Each month, it’s estimated that thousands of pounds of illegal waste are dumped in remote areas across various Family Islands. On Grand Bahama, beaches, service roads and other sparsely populated areas have long been the target of illegal dumpers, who use them to offload everything from old furniture and appliances to construction debris.
The practice of dumping ‘in the bush’ in addition to being illegal under law, also has far reaching implications for the environment, public health and community development.
As part of its mandate, the Keep Grand Bahama Clean Committee (KGBCC) has long advocated for the use of legally sanctioned options for waste disposal and has worked along with other organizations to raise awareness about the impact of illegal dumping and promote cleaner and greener communities.
“Not only does illegal dumping raise significant environmental concerns, but there is also a real cost associated with cleaning up these areas,” explained Olethea Gardiner Co-Chair KGBC and Environmental Inspector at the Grand Bahama Port Authority.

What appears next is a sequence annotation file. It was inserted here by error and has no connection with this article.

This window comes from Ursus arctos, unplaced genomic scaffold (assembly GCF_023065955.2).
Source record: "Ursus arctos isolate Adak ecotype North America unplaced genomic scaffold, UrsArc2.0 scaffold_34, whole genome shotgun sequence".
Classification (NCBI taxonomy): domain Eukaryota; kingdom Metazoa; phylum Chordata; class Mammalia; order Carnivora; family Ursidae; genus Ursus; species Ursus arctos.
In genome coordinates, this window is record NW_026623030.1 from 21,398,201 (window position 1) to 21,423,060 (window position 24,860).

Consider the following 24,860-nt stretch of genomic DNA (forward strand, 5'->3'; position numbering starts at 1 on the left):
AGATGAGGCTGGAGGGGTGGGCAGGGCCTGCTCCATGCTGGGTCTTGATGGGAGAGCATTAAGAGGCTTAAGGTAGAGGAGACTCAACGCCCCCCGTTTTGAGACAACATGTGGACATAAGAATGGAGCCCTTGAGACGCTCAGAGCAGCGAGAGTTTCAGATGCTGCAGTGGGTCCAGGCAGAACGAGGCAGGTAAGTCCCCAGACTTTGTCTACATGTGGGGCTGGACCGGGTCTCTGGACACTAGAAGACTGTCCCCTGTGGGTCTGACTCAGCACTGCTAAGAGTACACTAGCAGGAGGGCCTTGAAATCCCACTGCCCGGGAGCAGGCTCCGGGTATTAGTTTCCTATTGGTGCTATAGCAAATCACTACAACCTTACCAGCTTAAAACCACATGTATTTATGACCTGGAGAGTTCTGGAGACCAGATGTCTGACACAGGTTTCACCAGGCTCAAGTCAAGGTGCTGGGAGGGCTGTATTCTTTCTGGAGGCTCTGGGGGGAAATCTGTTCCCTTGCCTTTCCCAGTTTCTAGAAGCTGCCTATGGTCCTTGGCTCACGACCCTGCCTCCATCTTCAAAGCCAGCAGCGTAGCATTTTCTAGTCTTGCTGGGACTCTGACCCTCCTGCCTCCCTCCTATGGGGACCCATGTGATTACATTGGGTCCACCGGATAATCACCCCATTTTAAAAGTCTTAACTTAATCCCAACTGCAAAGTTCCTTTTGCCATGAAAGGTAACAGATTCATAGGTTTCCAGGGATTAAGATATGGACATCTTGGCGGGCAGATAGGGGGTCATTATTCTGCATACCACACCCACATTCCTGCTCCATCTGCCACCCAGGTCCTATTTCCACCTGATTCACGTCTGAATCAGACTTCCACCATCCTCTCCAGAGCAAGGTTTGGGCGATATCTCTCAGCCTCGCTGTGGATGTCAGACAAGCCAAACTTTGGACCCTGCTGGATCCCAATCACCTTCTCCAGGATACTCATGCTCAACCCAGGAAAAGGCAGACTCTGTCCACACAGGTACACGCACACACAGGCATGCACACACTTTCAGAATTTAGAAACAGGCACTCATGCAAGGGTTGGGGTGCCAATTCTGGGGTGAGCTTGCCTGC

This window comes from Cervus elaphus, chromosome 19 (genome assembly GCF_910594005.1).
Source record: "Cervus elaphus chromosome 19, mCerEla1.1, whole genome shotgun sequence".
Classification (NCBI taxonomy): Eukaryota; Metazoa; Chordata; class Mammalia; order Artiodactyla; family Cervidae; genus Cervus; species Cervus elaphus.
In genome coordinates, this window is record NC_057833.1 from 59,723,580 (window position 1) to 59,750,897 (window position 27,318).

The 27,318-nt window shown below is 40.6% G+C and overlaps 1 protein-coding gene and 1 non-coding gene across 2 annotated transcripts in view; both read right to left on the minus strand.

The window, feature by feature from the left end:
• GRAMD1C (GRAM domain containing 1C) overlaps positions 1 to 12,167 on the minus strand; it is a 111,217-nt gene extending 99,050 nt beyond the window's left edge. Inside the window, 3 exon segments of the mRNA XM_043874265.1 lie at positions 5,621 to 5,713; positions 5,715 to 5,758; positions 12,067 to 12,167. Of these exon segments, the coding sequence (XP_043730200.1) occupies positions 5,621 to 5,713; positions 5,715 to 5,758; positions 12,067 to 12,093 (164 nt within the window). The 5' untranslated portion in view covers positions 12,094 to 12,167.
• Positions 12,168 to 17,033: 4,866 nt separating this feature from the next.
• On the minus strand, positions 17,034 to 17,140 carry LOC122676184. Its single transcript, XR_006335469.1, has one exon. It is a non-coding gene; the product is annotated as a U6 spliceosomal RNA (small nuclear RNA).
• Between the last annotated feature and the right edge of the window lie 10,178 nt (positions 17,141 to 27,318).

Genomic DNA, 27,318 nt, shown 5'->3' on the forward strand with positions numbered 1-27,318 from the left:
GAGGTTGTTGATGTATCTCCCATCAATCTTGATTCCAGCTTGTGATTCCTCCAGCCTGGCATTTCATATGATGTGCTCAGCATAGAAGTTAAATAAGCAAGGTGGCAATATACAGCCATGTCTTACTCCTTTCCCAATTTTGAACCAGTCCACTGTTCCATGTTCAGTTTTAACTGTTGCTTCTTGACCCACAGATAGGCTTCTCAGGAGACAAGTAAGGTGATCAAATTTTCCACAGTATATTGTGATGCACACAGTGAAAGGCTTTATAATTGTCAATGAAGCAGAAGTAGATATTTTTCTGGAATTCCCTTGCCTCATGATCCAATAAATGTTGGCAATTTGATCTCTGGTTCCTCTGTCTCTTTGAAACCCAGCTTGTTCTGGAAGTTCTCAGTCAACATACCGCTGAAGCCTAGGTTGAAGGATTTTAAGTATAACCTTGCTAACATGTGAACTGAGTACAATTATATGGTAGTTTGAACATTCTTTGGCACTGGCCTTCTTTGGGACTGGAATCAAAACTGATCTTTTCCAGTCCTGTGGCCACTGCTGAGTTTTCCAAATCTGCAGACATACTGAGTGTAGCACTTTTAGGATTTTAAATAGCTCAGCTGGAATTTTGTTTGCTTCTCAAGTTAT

“At beaches tourists see a nasty island filled with left-over food, empty cans and of course, bottles which we all know cause forest fires. The dumping of cars, tires, refrigerators and such allow contaminates to seep right into our water, and so we all will feel the effect of these chemicals.”
Despite the best efforts of the KGBCC, the practice of illegal dumping remains extremely prevalent. During a routine inspection, members of the KGBC and the Building and Development Services Department of the Grand Bahama Port Authority, Limited came face-to-face with a repeat offender.
On April 10, authorities were called in to investigate the actions of a group of indiscriminate dumpers, who were caught offloading an oversized load of garbage materials using a marked company truck.
“In this case, the persons involved attempted to change directions not to be seen so they knew what they were doing was illegal” noted Gardiner “and now they will face formal charges in the courts in addition to being required to clean up all the debris and trash which they dumped.”
Residents are reminded not to approach illegal dumpers, but to contact the police and take pictures of those dumping, and their license plates.
“Concerned residents can call the police or call our Help Line at 352-2000 or via the Freeport Report App, which is available for mobile download in both the Apple Store and Google Play stores,” noted Gardiner. “Fines can range from $1,000 or more and we encourage everyone to properly dispose of their waste at the Pine Ridge landfill to avoid a similar outcome.”